Christmas away from Home

Since I’ve been with my gorgeous partner Janet I’ve spent each Christmas away from home at her parents’ house.

There are many things to say that reflect the good of this arrangement.  Free food, almost free drink, getting away from home, good fun, etc.

However, as the years have gone on (four of them now) Christmas has become more of a chore.  There are a number of reasons for this.


Every year we’ve had Kizzy, our cat.  We had Kai, our dog, for one Christmas and this year we took Milo our new dog.  For the last two years, Jean and Ken (Janet’s mum and stepdad) have had their cat Myrtle (yep – Myrtle).

Taking Kizzy was no problem.  Put her in the cat basket and take her over.  For the first two years, she simply stayed at the house.  But then, in the third year, Jean and Ken had got Myrtle and, well, Kizzy has never been welcoming of other cats and Myrtle is, let’s say, feisty.

So, last year, Kizzy stayed for her first year at the home of Jordan’s (Janet’s youngest son) girlfriend, Marianne.  A simple solution… except that Kizzy also struggles with new people.  And last year she got herself under the kitchen… twice.

I made it very clear that she wouldn’t be going there again this year unless the gap between the cupboard and the floor was dealt with.  It was so no real problem this year.

In year two we had Kai.  She was still only a puppy then.  Not a problem again… well, Jean was constantly commenting about her being taken for a walk again, which was irritating, but you could get over that.

In year three, because Kai had finally succumbed to the illness she’d had all her tragically short life, there was only Kizzy.  But I’ve mentioned that issue above.

This year there was Milo.  Just over a year old, much more boisterous than Kai ever was and infinitely more vocal!  And he loves winding cats up, as Kizzy would tell you.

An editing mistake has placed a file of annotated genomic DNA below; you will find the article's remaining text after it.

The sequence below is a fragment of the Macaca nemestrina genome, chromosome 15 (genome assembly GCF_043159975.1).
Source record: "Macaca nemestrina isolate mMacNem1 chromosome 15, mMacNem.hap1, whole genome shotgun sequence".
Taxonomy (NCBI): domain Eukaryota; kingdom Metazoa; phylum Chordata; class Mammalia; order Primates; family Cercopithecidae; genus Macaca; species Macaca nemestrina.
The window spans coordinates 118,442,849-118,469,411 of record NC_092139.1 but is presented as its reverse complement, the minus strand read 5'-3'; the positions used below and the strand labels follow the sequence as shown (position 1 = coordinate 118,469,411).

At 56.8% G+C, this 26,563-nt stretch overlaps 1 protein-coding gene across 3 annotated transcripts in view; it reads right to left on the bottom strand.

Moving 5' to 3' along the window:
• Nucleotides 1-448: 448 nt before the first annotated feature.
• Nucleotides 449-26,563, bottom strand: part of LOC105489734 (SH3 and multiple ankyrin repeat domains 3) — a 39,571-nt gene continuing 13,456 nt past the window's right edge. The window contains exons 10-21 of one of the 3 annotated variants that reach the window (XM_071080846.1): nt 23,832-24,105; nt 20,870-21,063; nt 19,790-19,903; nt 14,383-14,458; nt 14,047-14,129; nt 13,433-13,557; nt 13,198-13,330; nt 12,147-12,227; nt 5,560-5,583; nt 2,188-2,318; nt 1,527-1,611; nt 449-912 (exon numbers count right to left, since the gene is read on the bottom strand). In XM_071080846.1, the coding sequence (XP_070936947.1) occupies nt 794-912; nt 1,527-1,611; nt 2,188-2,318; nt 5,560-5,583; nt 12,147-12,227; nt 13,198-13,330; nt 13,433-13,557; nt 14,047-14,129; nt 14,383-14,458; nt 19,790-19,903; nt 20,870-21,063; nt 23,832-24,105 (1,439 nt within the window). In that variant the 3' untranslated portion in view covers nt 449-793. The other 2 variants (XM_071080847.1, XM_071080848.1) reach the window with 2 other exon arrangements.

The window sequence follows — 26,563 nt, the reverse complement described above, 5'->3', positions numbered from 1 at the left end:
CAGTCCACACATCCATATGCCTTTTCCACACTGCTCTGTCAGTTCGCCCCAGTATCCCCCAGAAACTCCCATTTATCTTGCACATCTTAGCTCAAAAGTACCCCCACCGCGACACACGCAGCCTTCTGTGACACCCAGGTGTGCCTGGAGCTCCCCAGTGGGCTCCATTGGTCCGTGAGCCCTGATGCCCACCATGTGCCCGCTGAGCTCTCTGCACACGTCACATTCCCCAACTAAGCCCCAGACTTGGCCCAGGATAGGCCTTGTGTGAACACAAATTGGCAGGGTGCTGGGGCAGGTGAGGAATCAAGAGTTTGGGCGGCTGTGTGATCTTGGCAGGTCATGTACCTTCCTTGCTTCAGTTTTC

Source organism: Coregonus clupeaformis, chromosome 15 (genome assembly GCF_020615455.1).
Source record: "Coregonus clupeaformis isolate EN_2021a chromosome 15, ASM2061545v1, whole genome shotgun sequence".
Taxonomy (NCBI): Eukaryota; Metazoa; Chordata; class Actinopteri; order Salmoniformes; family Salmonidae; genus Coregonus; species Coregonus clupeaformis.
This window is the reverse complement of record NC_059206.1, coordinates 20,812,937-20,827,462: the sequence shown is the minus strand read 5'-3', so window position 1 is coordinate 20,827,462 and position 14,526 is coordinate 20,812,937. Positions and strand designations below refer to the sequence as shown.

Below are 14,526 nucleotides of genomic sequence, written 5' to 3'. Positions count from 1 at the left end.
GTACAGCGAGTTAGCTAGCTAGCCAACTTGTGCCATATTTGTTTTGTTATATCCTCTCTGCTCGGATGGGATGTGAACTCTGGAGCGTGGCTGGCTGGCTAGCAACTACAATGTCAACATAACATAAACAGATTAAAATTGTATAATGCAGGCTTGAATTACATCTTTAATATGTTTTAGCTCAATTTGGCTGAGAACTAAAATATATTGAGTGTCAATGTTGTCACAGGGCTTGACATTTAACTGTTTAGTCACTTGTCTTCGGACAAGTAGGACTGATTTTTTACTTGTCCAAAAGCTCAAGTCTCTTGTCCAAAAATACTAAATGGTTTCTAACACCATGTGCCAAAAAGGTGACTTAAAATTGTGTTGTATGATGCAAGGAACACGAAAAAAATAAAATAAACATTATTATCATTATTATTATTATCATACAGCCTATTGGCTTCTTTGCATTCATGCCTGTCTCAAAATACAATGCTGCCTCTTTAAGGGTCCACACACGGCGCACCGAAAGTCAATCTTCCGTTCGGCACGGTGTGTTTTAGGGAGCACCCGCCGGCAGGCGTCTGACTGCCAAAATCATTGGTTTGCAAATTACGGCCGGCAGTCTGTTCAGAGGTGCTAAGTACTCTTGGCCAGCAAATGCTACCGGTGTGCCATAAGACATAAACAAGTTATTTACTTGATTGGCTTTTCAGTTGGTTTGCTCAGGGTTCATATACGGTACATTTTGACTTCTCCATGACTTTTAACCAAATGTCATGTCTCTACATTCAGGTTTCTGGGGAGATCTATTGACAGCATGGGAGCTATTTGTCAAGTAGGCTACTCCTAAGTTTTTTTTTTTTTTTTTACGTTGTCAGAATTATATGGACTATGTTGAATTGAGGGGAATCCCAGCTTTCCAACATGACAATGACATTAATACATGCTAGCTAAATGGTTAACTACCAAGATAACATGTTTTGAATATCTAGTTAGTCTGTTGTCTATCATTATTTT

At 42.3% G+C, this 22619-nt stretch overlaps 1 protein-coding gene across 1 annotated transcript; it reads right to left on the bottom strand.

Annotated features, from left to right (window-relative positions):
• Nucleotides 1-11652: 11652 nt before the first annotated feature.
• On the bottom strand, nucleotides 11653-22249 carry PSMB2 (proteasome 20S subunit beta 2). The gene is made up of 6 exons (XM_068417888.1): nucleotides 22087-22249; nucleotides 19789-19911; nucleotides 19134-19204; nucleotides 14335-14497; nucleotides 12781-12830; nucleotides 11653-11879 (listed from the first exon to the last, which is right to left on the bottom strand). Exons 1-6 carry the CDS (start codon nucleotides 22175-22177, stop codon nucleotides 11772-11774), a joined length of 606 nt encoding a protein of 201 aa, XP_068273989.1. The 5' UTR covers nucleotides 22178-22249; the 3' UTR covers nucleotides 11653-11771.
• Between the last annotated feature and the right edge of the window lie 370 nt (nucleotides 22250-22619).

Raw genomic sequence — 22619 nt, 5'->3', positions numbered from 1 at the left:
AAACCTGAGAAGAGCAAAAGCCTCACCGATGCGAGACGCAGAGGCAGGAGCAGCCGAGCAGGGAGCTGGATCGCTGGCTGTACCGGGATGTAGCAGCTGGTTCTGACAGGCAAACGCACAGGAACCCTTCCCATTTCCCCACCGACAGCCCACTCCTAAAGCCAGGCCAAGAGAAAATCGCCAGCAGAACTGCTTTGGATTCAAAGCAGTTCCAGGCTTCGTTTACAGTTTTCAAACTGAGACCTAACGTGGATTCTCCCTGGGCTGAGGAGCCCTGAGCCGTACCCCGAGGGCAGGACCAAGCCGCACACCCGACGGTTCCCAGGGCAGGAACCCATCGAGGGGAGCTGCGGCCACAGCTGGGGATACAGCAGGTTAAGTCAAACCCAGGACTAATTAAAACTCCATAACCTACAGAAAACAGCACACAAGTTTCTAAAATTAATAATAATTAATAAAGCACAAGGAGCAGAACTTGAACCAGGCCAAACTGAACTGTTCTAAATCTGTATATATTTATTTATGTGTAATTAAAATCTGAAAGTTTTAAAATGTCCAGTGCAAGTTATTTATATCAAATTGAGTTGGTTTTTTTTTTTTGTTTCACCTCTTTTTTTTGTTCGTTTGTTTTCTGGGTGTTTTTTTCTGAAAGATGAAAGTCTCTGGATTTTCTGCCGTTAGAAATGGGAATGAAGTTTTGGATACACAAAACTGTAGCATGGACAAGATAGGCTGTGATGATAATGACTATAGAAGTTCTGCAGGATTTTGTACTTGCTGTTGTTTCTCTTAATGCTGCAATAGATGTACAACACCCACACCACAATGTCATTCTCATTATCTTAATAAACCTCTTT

Now Myrtle was sensible enough to stay out of the way when Milo was around but that just prompted complaints.  Jean was forever wanting Myrtle to come out from behind Ken’s chair, or come downstairs, or hoping she was OK.  Wearing.

So the pets – or combination of pets – is a pain but manageable.  Getting them over there with two bags on the bus is the biggest challenge, especially as Milo – typical springer that he is – thinks everyone loves him as much as he wants to be fussed by them!

The In-laws

First, there is the noise.  Ken has been hard of hearing for as long as I’ve known him.  Recently – and noticeably this year – Jean is going the same way.  I’m convinced it’s the volume of the television that is doing for her.

Ken loves his telly.  Any noise or distraction gets a rumble of discontent.  But with him being almost deaf (sometimes selectively) he has the volume up at speech-obliterating levels.  As I say, Jean is going the same way.  It’s ear-aching.

Ken is also a grumbly old sod.  He’s usually fine with me but he’s beginning to get worse with Jean.  Apparently, while they were sitting “quietly” watching TV the other night (before we went across) he turned to Jean and – out of the blue – called her a cunt.  She hates the word.  Her response was to throw the remote at him which hit him.

Jean was upset by that when she was telling Janet.  Janet likes Ken but she’s growing more and more frustrated at the way he acts and how he treats Jean, as well as at his increasing anti-social attitude.

Ken is ill.  He has diabetes, is taking warfarin, and eats very little.  He’s almost chair-bound, possibly self-imposed.  There’s not much can be done for most of that.  But it’s either making him even more grumpy and intolerant or he is also beginning to suffer from Alzheimers.

The thing is, for me, what Jean says has to be taken with a pinch of salt.  She’s one of these people who is always – always – right in her opinions.  She almost goes out of her way sometimes to impose her opinions on people and look for a fight.  And, judgemental doesn’t really cover it.